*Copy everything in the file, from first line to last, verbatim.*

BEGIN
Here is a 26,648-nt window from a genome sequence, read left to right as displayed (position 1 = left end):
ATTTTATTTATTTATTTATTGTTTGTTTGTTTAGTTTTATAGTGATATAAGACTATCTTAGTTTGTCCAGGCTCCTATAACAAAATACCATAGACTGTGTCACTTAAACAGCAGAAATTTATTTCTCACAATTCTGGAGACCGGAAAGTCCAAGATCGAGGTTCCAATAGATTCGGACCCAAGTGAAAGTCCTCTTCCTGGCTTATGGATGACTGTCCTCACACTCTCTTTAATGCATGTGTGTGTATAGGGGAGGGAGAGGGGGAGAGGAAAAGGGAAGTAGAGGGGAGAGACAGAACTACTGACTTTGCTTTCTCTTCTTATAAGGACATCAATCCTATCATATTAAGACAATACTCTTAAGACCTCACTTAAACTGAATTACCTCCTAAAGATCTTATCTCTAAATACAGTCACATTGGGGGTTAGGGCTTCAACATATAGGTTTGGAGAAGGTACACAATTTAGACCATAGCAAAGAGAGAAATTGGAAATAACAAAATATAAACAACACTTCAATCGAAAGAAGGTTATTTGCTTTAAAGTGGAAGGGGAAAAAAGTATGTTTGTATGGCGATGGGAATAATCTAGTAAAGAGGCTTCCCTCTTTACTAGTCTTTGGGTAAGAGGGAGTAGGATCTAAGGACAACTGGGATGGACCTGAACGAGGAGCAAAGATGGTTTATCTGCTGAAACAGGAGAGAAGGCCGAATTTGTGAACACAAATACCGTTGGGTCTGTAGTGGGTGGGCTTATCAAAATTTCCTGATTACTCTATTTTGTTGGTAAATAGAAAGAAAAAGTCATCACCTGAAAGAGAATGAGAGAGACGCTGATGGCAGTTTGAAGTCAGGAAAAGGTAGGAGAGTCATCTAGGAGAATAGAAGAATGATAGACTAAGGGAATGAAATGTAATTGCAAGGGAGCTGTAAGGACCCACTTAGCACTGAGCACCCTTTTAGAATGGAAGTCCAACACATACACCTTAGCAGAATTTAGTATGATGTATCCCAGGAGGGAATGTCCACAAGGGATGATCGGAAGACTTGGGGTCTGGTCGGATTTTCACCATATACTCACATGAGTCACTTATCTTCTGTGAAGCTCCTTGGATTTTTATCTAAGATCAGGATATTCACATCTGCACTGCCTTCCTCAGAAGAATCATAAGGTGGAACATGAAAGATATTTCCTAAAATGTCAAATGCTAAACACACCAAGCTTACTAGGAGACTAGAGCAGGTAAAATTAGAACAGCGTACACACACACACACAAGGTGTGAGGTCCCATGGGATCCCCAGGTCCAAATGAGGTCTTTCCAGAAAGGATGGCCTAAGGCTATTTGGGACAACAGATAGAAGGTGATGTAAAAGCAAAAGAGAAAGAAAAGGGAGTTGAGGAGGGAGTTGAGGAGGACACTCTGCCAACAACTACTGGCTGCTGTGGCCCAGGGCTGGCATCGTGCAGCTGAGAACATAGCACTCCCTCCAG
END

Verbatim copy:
Here is a 26,648-nt window from a genome sequence, read left to right as displayed (position 1 = left end):
ATTTTATTTATTTATTTATTGTTTGTTTGTTTAGTTTTATAGTGATATAAGACTATCTTAGTTTGTCCAGGCTCCTATAACAAAATACCATAGACTGTGTCACTTAAACAGCAGAAATTTATTTCTCACAATTCTGGAGACCGGAAAGTCCAAGATCGAGGTTCCAATAGATTCGGACCCAAGTGAAAGTCCTCTTCCTGGCTTATGGATGACTGTCCTCACACTCTCTTTAATGCATGTGTGTGTATAGGGGAGGGAGAGGGGGAGAGGAAAAGGGAAGTAGAGGGGAGAGACAGAACTACTGACTTTGCTTTCTCTTCTTATAAGGACATCAATCCTATCATATTAAGACAATACTCTTAAGACCTCACTTAAACTGAATTACCTCCTAAAGATCTTATCTCTAAATACAGTCACATTGGGGGTTAGGGCTTCAACATATAGGTTTGGAGAAGGTACACAATTTAGACCATAGCAAAGAGAGAAATTGGAAATAACAAAATATAAACAACACTTCAATCGAAAGAAGGTTATTTGCTTTAAAGTGGAAGGGGAAAAAAGTATGTTTGTATGGCGATGGGAATAATCTAGTAAAGAGGCTTCCCTCTTTACTAGTCTTTGGGTAAGAGGGAGTAGGATCTAAGGACAACTGGGATGGACCTGAACGAGGAGCAAAGATGGTTTATCTGCTGAAACAGGAGAGAAGGCCGAATTTGTGAACACAAATACCGTTGGGTCTGTAGTGGGTGGGCTTATCAAAATTTCCTGATTACTCTATTTTGTTGGTAAATAGAAAGAAAAAGTCATCACCTGAAAGAGAATGAGAGAGACGCTGATGGCAGTTTGAAGTCAGGAAAAGGTAGGAGAGTCATCTAGGAGAATAGAAGAATGATAGACTAAGGGAATGAAATGTAATTGCAAGGGAGCTGTAAGGACCCACTTAGCACTGAGCACCCTTTTAGAATGGAAGTCCAACACATACACCTTAGCAGAATTTAGTATGATGTATCCCAGGAGGGAATGTCCACAAGGGATGATCGGAAGACTTGGGGTCTGGTCGGATTTTCACCATATACTCACATGAGTCACTTATCTTCTGTGAAGCTCCTTGGATTTTTATCTAAGATCAGGATATTCACATCTGCACTGCCTTCCTCAGAAGAATCATAAGGTGGAACATGAAAGATATTTCCTAAAATGTCAAATGCTAAACACACCAAGCTTACTAGGAGACTAGAGCAGGTAAAATTAGAACAGCGTACACACACACACACAAGGTGTGAGGTCCCATGGGATCCCCAGGTCCAAATGAGGTCTTTCCAGAAAGGATGGCCTAAGGCTATTTGGGACAACAGATAGAAGGTGATGTAAAAGCAAAAGAGAAAGAAAAGGGAGTTGAGGAGGGAGTTGAGGAGGACACTCTGCCAACAACTACTGGCTGCTGTGGCCCAGGGCTGGCATCGTGCAGCTGAGAACATAGCACTCCCTCCAG